For many years, the bunker-buster in the pro-assisted-suicide arsenal has been its supposed inevitability. Pointing to multiple public-opinion polls showing support for assisted suicide generally in the high 60-percent range, euthanasia advocates claimed that only a rigid, religiously motivated minority — e.g., Catholics — was keeping Americans from accessing the “ultimate civil right.” Soon, they cheerily predicted, the anti-assisted-suicide medievalists would be swept away by America’s unstoppable march to modernity.
How times have changed. The latest Gallup poll, which measured Americans’ views on “morally acceptable” and “morally wrong” conduct, indicates that support for assisted suicide is ebbing. According to a report in the Chicago Sun-Times, “Doctor assisted suicide is losing moral support — from moral to immoral,” with 49 percent of those polled now viewing PAS as “wrong” and only 45 percent considering it “acceptable.”
My own sense of the current zeitgeist is in accord with Gallup’s findings. In my ten years as an activist opposing assisted suicide, I first saw the pendulum swing broadly in favor of legalization, and then, in recent years, breathed a sigh of relief as it ever-so-slowly moved back against it.
When Oregon legalized assisted suicide in a public referendum in 1994 (Measure 16), activists on both sides of the issue — myself included — expected legalization to sweep the country. But that hasn’t happened. Indeed, assisted suicide has not taken a significant step forward in the United States since 1997, the year doctors began to legally write lethal prescriptions in Oregon. At this writing, the assisted suicide movement seems utterly becalmed.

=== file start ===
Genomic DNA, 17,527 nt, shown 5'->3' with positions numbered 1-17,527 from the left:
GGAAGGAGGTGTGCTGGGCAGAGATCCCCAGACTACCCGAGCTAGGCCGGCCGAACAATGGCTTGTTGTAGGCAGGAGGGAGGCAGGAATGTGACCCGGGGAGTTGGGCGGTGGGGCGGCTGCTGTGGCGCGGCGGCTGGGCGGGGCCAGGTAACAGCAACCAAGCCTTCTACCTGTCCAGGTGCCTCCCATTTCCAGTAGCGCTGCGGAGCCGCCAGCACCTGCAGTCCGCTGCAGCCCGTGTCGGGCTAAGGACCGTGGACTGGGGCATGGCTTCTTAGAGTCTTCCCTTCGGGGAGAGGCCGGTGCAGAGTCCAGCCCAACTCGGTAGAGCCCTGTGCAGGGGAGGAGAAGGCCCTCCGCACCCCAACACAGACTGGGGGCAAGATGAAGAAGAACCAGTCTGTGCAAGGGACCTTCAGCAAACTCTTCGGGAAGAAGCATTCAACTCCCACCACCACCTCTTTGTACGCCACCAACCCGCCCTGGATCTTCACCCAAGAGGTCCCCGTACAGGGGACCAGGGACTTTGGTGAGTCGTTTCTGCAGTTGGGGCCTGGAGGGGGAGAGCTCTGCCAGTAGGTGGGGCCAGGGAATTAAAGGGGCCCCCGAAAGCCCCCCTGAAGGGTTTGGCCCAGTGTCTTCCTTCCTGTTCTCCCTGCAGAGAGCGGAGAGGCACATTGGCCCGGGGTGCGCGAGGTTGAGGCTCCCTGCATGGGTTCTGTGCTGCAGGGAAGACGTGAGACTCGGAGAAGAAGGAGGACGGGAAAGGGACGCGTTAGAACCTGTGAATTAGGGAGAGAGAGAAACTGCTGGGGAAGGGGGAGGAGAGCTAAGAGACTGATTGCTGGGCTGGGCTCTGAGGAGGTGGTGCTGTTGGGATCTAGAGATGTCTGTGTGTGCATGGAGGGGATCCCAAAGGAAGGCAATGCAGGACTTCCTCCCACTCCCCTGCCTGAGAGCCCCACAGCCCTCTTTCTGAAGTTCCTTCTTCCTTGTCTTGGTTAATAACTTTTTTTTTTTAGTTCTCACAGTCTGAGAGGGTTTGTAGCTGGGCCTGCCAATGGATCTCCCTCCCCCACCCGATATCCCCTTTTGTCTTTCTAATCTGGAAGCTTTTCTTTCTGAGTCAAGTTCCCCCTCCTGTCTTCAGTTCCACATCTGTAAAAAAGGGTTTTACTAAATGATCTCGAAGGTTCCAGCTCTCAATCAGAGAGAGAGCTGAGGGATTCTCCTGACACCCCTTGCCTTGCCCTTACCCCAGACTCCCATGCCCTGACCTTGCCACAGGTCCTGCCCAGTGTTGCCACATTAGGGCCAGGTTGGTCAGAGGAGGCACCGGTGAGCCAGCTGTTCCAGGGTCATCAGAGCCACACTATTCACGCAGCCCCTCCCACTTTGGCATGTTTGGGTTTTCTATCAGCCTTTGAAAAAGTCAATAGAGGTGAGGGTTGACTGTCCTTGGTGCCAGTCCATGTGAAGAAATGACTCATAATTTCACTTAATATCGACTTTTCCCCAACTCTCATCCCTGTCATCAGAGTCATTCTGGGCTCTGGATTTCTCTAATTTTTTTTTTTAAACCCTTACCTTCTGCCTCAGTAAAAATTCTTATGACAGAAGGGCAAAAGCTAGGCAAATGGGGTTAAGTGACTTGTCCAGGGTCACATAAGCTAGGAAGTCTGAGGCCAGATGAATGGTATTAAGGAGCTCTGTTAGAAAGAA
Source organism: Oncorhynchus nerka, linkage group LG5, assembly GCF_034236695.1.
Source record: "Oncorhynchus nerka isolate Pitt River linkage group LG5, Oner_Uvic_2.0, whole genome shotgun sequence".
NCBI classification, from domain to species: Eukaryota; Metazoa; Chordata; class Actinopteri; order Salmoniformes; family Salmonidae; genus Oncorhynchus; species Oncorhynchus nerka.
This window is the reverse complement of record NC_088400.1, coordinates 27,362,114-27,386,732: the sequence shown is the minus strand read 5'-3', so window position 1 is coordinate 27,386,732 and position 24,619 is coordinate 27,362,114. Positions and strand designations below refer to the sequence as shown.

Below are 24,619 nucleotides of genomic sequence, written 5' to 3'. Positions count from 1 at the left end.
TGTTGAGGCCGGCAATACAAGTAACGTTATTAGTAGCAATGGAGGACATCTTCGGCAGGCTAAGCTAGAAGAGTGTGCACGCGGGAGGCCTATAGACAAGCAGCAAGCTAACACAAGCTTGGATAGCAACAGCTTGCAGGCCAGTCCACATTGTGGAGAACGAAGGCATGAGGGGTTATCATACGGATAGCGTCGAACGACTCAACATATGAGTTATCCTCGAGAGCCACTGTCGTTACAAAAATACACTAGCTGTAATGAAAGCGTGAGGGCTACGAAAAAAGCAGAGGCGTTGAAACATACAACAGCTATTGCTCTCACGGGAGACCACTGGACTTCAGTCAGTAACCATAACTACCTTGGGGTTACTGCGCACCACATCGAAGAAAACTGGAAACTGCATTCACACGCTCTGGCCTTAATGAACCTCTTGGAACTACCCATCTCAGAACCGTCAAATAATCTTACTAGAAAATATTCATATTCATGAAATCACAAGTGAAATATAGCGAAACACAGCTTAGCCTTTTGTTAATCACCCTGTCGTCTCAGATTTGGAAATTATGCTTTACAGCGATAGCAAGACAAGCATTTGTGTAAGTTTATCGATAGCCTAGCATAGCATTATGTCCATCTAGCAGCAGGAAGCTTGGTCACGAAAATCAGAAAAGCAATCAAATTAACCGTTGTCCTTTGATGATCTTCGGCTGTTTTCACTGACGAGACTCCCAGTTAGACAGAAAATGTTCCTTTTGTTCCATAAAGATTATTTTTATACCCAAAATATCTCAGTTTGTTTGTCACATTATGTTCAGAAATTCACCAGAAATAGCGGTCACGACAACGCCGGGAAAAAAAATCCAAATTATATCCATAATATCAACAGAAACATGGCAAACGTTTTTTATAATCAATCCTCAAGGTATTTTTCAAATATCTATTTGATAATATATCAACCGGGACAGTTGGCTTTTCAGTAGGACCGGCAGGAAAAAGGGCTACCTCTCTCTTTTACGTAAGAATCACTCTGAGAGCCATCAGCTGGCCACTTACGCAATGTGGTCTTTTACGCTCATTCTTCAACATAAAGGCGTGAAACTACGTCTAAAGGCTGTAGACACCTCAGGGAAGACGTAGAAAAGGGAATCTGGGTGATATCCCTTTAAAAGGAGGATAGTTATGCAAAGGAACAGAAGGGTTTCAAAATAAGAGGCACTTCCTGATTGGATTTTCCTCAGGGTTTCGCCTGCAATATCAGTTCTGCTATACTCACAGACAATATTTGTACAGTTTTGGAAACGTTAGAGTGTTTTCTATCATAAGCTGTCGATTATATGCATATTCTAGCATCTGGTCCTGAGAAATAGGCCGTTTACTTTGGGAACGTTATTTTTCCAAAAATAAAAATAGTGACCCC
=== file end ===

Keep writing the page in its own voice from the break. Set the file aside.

Why the turnaround? I think the most important factor in the public’s shift away from assisted suicide has been the removal of religion as the primary flashpoint of the debate. Oregon voters passed Measure 16 in 1994 by a bare 51-to-49 majority after supporters of assisted suicide mounted an explicitly anti-Catholic campaign. For example, one “Yes on 16″ radio commercial claimed that opposition to assisted suicide was entirely “theological,” asserting:
They [i.e., the Catholic Church] believe suffering is redemptive and that preserving physical life is always valued higher than relief of suffering, no matter how humiliating and intolerable that physical life is. And they apply that standard not only to themselves but also to every Oregonian. They want to impose their unique theological perspective on the entire state.
Happily, this kind of anti-religious demagoguery doesn’t cut it anymore. Once disability-rights advocates came out against assisted suicide, a different picture emerged. Unlike Catholics, disability-rights advocates can’t be marginalized as theocrats. Their approach is overwhelmingly secular and politically liberal. Many support abortion rights.
When these leaders jumped into the fray claiming that assisted suicide was not really about “compassion” but, rather, about the targeting of disabled people as having lives not worth living, the entire debate was transformed. Soon, the assisted-suicide movement’s forward momentum in the United States began to stall. With the help of disability-rights activists, acting in alliance with medical professional organizations, the pro-life movement, and, yes, Catholics, Michigan voters rejected an assisted-suicide referendum in 1998 by a 71-29 vote.
This was an encouraging development. But the actual turning point came in 2000, in Maine. When assisted-suicide advocates qualified a legalization initiative for the November ballot, they thought they had the high ground: Maine’s demographics are remarkably similar to Oregon’s, and early polls showed broad public support for the initiative. But, unexpectedly, the strange-bedfellow political coalition transformed an almost-sure victory into a close race. Once the smoke had cleared and all the votes were counted, assisted suicide had been defeated by 51-49 percent, the mirror opposite of the result in Oregon in 1994.